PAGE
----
The Prime Minister of the UK holds the position of being the head of the government, and has many roles, including being the chairman of Cabinet meetings.
The History of the Prime Minister in the UK
Nobody really knows when the role of the Prime Minister first came about. Rather than being a set date or year when a Prime Minister was elected or chosen, the position has rather evolved over time into what we know today.
The term ‘Prime Minister’ was very common and well-known by the 1880s, so we can only assume that this title had been discussed and mentioned in Parliament long before then.
The role of Prime Minister was given recognition officially for the first time in 1905, although many historians believe that Sir Robert Walpole was actually the first to hold the position, being in power from 1721 to 1742.
Prime Ministers of the UK Through the Years
One of the most famous Prime Ministers of the UK was David Lloyd George, who held the title from 1916 to 1922. He has become a household name in Britain since he was the leader of the UK at the end of the First World War.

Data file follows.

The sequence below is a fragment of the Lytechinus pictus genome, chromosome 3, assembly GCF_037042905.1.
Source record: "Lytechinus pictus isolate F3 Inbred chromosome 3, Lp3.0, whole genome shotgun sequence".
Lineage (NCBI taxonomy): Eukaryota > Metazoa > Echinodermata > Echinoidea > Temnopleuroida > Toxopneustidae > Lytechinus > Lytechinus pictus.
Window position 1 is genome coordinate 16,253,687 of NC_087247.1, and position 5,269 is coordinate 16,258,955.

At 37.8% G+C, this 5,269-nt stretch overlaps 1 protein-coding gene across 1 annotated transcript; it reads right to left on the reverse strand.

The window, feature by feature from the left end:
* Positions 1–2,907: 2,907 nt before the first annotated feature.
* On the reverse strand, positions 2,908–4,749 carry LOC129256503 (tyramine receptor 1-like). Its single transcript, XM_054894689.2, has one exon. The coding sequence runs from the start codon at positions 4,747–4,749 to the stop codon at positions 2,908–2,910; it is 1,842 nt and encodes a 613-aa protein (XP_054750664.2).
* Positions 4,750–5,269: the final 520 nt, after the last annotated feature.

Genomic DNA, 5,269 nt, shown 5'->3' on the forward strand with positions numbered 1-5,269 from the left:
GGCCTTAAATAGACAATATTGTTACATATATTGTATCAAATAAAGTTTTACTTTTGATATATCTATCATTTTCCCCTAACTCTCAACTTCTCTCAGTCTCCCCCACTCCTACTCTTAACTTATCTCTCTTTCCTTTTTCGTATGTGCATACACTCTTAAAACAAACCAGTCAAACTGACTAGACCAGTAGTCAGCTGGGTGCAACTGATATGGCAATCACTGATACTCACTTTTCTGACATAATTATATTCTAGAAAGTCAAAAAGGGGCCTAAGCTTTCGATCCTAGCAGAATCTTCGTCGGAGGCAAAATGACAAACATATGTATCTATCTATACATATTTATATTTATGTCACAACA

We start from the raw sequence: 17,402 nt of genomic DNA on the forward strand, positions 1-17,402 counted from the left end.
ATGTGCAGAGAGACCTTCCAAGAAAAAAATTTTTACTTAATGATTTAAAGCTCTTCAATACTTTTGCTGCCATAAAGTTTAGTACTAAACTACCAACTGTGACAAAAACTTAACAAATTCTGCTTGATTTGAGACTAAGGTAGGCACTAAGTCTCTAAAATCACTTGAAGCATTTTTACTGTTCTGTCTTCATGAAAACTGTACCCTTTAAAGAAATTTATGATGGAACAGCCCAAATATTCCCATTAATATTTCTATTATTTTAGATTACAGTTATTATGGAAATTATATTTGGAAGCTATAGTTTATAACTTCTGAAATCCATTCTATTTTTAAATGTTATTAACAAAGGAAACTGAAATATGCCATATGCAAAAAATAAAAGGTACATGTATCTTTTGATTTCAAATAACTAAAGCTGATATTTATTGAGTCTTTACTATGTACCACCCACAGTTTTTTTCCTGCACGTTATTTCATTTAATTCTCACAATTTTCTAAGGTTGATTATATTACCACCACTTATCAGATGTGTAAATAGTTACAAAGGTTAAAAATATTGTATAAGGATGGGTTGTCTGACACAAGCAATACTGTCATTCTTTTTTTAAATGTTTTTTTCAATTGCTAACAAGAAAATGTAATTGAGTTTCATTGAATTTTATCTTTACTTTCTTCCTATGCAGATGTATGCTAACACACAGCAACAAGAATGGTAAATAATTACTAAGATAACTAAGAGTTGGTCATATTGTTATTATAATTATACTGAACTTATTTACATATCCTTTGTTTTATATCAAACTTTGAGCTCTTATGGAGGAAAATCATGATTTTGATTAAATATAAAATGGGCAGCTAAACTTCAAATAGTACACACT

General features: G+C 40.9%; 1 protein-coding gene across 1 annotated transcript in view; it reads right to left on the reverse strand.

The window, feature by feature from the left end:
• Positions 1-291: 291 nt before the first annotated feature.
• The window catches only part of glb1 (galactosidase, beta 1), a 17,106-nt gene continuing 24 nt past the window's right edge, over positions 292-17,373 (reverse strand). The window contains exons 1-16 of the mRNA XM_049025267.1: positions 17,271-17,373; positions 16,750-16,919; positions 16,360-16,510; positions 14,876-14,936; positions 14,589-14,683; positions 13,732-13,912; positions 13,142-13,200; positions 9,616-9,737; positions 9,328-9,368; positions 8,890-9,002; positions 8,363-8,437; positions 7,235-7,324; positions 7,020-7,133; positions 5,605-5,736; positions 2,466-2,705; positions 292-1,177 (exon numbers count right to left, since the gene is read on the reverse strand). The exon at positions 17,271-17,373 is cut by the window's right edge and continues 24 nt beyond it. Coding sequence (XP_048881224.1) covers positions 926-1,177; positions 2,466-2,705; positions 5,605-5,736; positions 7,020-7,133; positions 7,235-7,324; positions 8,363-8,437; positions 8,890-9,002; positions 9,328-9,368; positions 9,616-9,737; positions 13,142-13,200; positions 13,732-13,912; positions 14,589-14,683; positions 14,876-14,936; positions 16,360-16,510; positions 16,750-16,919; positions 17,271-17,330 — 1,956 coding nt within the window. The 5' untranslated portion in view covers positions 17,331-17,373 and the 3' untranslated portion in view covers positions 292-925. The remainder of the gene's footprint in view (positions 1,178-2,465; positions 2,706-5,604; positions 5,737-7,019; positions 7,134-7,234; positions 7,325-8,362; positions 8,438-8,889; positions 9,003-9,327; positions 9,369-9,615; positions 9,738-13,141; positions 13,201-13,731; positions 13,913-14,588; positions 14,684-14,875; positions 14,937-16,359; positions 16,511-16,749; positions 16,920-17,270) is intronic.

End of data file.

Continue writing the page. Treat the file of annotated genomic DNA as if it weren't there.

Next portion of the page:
Sir Winston Churchill was another historical figure in Britain who led the country through the Second World War. Apart from being popular with the people of the UK, he is also famous for being instrumental in the foundation of the United Nations.
Other famous Prime Ministers include Margaret Thatcher, the first and to date, the only, female to take on the role, Harold Wilson who was in office during 1974-1976 and John Major, a Labour politician who ran the country from 1990-1997.
Who Is the Current Prime Minister?
David Cameron came into office in 2010, after the UK had not seen a Conservative politician take the role since 1997.
The 2010 election also saw a coalition government take over in Britain, between the Conservatives and Liberal Democrats.
Under David Cameron, the UK has seen the London 2012 Olympics take place, the increase of student tuition fees to £9,000 per year and the legalisation of same-sex marriage in England and Wales.
Who Could Become the Next Prime Minister of the UK?
If you’d like to bet on the next Prime Minister of the UK, PaddyPower is one of the bookies offering this to those who’d like to try their luck. Ed Miliband, leader of the Labour party, has evens and is likely to win the votes of many young people after announcing that student tuition fees will be cut to £6,000 per year.
Boris Johnson, Mayor of London, has odds of 5/1 and Andy Burnham, an MP who came fourth out of five in the 2010 Labour leadership election vote, follows closely behind with odds of 8/1.
Previous Labour Prime Minister Tony Blair has also made the list, although he is much further down than the likes of Boris Johnson, with odds of 80/1.